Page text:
Clinical use and applications of histone deacetylase inhibitors in multiple myeloma

Nidhi Tandon, Vijay Ramakrishna, Shaji K. Kumar

Research output: Contribution to journalReview articlepeer-review

29 Scopus citations


The incorporation of various novel therapies has resulted in a significant survival benefit in newly diagnosed and relapsed patients with multiple myeloma (MM) over the past decade. Despite these advances, resistance to therapy leads to eventual relapse and fatal outcomes in the vast majority of patients. Hence, there is an unmet need for new safe and efficacious therapies for continued improvement in outcomes. Given the role of epigenetic aberrations in the pathogenesis and progression of MM and the success of histone deacetylase inhibitors (HDACi) in other malignancies, many HDACi have been tried in MM. Various preclinical studies helped us to understand the antimyeloma activity of different HDACi in MM as a single agent or in combination with conventional, novel, and immune therapies. The early clinical trials of HDACi depicted only modest single-agent activity, but recent studies have revealed encouraging clinical response rates in combination with other antimyeloma agents, especially proteasome inhibitors. This led to the approval of the combination of panobinostat and bortezomib for the treatment of relapsed/refractory MM patients with two prior lines of treatment by the US Food and Drug Administration. However, it remains yet to be defined how we can incorporate HDACi in the current therapeutic paradigms for MM that will help to achieve longer disease control and significant survival benefits. In addition, isoform-selective and/or class-selective HDAC inhibition to reduce unfavorable side effects needs further evaluation.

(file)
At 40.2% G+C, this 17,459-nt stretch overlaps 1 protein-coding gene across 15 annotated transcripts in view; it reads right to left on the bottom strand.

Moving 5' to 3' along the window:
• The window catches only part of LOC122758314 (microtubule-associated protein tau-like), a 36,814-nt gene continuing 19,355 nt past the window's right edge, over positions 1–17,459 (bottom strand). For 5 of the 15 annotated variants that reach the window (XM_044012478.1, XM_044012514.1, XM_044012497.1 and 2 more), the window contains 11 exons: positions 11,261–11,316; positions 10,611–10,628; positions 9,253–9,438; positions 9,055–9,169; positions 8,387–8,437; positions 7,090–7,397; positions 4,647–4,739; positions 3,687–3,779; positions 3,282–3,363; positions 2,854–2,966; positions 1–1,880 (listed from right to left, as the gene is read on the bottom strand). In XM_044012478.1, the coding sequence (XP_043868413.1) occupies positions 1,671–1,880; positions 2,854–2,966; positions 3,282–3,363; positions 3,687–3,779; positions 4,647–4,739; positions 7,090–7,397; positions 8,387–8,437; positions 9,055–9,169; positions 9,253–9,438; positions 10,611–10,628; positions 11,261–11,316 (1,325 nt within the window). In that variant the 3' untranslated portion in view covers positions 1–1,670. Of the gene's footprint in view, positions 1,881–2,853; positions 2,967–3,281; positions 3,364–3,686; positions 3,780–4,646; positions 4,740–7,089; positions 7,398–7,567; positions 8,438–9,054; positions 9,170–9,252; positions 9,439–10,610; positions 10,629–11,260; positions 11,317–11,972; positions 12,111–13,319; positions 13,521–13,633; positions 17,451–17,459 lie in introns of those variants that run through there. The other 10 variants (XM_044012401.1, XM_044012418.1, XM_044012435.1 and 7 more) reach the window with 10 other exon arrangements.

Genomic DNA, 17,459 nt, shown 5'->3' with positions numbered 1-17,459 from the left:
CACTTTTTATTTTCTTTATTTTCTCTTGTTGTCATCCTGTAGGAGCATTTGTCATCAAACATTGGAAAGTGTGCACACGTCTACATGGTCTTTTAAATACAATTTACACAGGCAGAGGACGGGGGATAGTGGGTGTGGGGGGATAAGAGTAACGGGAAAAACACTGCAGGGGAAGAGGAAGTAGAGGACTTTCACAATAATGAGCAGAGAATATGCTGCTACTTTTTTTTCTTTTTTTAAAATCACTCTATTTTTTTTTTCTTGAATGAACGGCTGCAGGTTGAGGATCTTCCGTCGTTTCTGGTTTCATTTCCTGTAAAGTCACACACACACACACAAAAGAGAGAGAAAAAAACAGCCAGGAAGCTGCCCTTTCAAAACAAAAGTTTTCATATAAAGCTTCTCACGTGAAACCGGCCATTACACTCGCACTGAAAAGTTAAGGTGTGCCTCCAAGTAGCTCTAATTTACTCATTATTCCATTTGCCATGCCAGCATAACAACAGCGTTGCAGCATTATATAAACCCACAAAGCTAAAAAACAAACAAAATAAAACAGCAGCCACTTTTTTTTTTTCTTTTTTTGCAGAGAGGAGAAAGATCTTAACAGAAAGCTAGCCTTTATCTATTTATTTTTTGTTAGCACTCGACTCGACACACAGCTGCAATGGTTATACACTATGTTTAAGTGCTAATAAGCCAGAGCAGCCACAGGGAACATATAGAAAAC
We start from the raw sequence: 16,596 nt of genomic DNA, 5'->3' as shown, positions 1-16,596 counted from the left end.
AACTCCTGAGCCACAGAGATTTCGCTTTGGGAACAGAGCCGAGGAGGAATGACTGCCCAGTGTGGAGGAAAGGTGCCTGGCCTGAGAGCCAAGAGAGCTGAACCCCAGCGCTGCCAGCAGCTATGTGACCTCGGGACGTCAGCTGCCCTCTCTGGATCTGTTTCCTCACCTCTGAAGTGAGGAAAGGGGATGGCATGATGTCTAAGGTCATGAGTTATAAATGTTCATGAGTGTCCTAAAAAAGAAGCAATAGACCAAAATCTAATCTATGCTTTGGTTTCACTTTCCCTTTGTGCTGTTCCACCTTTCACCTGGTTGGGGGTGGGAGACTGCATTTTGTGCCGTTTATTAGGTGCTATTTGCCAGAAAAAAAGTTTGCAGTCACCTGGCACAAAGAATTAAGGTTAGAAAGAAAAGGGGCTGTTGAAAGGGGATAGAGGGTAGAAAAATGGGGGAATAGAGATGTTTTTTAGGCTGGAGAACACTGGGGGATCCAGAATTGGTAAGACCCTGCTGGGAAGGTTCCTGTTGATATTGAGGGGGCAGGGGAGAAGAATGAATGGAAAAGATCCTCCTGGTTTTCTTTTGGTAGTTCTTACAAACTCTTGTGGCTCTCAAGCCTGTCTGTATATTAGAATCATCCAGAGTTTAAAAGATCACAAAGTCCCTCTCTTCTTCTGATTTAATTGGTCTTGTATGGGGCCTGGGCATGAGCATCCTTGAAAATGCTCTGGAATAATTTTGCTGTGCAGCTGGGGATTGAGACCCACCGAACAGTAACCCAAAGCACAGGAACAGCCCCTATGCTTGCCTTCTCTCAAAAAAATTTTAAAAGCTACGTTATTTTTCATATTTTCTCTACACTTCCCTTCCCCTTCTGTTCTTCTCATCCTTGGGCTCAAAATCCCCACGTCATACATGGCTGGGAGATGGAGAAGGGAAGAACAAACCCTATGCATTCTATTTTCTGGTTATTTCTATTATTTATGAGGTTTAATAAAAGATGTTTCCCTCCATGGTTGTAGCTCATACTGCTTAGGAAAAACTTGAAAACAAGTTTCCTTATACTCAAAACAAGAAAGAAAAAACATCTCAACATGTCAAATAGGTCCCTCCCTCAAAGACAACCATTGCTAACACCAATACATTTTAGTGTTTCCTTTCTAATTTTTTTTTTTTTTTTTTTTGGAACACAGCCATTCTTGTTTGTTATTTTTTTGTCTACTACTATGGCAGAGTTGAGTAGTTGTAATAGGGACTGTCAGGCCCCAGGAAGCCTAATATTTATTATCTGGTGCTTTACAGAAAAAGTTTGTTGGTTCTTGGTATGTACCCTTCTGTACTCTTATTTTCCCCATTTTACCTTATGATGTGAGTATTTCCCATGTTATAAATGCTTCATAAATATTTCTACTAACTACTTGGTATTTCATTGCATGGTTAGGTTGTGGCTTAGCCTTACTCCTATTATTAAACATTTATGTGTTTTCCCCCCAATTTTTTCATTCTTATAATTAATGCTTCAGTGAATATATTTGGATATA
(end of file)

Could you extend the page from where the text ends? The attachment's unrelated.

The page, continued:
Original languageEnglish (US)
Pages (from-to)35-44
Number of pages10
JournalClinical Pharmacology: Advances and Applications
StatePublished - May 6 2016


  • Epigenetics
  • HDAC inhibitors
  • Myeloma
  • Panobinostat
  • Relapse

ASJC Scopus subject areas

  • Pharmacology (medical)


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